Even as Democrats and Republicans squabble over a relatively small amount of petroleum, we're missing out on the opportunity to truly break our addiction to crude. This week the Senate again failed to renew the tax credit for renewable energies like solar and wind; the credit, which expires at the end of the year, is key to the healthy growth of low-carbon alternatives. Without it, "the industry will simply stop," says Santiago Seage, CEO of the Spanish company Abengoa Solar. With energy demand skyrocketing, we'll need more oil, and alternatives like solar, and demand-side measures like toughened auto fuel efficiency standards, or tax incentives for Americans to purchase less wasteful cars. We'll have to include action on global warming, like the recently defeated Warner-Lieberman carbon cap and trade bill. A study by the Massachusetts Institute of Technology found that under the bill, U.S. petroleum consumption would drop by nearly half by 2030 — savings far in excess of the amount of oil we could ever pull from Alaska or the coasts. "We can't drill our way out of this and we can't conserve our way out either," says Bullock. "We need both." Fair enough. But the sad truth is that neither drilling nor conservation will have an immediate effect on rising gas prices, even if they do have an immediate impact on the presidential race.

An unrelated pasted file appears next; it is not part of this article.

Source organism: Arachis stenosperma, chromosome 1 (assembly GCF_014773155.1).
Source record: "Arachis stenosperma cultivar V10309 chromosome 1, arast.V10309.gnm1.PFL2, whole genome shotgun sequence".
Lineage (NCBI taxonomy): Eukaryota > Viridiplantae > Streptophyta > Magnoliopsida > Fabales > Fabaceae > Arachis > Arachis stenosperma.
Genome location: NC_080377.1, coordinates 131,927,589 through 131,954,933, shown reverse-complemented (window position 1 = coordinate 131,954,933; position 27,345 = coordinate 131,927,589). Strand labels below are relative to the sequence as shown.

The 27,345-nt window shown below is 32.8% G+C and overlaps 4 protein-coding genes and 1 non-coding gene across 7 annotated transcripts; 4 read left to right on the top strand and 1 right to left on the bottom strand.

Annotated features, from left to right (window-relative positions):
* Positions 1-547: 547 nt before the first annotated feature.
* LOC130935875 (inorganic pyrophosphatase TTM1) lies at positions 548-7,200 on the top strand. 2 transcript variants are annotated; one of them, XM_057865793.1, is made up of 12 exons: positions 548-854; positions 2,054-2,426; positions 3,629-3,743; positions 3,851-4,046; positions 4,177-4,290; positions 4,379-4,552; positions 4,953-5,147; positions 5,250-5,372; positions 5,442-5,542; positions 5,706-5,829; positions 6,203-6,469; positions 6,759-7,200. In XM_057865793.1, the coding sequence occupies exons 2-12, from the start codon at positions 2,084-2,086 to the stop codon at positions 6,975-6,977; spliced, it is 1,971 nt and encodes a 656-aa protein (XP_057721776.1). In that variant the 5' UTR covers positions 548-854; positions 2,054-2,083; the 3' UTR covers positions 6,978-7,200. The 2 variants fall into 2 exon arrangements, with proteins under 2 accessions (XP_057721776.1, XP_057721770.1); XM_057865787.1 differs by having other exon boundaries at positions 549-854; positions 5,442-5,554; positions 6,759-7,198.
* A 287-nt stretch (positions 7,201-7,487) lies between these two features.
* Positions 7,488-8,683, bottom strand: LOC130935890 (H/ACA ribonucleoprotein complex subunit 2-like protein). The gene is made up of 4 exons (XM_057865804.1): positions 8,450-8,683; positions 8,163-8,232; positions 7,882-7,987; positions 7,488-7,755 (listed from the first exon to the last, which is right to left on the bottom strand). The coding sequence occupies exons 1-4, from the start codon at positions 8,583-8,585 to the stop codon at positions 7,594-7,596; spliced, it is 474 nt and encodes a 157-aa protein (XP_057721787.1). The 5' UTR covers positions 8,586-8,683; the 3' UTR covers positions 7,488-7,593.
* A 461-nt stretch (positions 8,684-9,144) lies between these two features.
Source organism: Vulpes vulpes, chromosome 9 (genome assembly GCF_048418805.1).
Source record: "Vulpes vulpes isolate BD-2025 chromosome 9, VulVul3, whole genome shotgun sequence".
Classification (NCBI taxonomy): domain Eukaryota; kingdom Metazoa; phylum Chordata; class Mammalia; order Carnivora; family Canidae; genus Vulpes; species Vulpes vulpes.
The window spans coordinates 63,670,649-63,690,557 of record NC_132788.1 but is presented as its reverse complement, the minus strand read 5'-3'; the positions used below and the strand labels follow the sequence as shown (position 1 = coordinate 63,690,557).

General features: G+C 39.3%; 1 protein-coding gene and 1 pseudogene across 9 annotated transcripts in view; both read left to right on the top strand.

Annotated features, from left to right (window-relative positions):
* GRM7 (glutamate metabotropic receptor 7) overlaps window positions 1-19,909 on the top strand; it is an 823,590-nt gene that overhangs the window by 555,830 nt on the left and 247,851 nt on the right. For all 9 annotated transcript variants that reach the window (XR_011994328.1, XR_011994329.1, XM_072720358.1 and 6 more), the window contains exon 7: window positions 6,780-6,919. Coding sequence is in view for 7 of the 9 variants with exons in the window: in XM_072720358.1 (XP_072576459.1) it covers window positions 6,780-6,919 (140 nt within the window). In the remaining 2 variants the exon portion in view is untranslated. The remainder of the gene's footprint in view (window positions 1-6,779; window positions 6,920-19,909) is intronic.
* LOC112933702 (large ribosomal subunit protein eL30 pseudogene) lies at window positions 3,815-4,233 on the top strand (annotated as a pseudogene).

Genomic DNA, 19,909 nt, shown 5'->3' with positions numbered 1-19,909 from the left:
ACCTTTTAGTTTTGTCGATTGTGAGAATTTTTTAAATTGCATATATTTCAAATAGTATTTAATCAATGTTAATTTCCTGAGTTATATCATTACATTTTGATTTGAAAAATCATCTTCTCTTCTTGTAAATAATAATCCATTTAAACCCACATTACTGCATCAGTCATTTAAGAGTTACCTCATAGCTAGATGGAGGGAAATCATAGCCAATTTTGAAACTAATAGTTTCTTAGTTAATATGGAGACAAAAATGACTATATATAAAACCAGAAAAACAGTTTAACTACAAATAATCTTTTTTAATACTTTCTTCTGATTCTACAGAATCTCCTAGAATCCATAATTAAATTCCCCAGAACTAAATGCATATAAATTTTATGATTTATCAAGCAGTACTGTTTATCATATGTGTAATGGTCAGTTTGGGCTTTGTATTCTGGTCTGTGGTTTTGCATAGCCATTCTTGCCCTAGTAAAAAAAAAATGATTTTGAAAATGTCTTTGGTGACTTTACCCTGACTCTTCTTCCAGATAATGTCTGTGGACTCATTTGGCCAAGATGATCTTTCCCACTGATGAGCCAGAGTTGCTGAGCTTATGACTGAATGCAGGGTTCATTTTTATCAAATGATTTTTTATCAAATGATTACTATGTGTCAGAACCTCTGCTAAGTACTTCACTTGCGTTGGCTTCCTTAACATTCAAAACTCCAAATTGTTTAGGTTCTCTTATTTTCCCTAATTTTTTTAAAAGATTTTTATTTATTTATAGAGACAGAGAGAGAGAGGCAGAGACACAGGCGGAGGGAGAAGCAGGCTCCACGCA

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  • #2
    Interesting. I've heard and read that the price of oil is due in large part to speculators. (http://www.businessandmedia.org/prin...624115730.aspx, http://www.msnbc.msn.com/id/15715744/) I'm not sure whether it's true or not, and to what extent, but it's possible.

    There's a movie about life after petrol: http://youtube.com/watch?v=fSg1J-REGqM Looks like it might be an interesting film.

    Comment


    • #3
      I don't understand the resistance to drilling our own vast resources of oil. Even if prices aren't affected immediately and it takes the ten years pessimistic pundits claim, won't we still be better off at some point than we will if do nothing? Only a moron (i.e.: Harry Reid and Nancy Pelosi) would think otherwise.

      If we had drilled new wells and built new refineries during the past twelve or more years, wouldn't we be better off right now? What logic could refute that?

      Do you like the fact that China is off the coast of Cuba drilling oil reserves that should be our's?

      And since speculators are blamed in some part for the rise in prices, isn't it clear that if new sources of oil were coming online, that future supplies will be growing and the price will be driven down by speculators? When GW Bush dipped into the nat'l oil reserves to help with a short supply, the price of a barrel of oil dropped overnight by a third!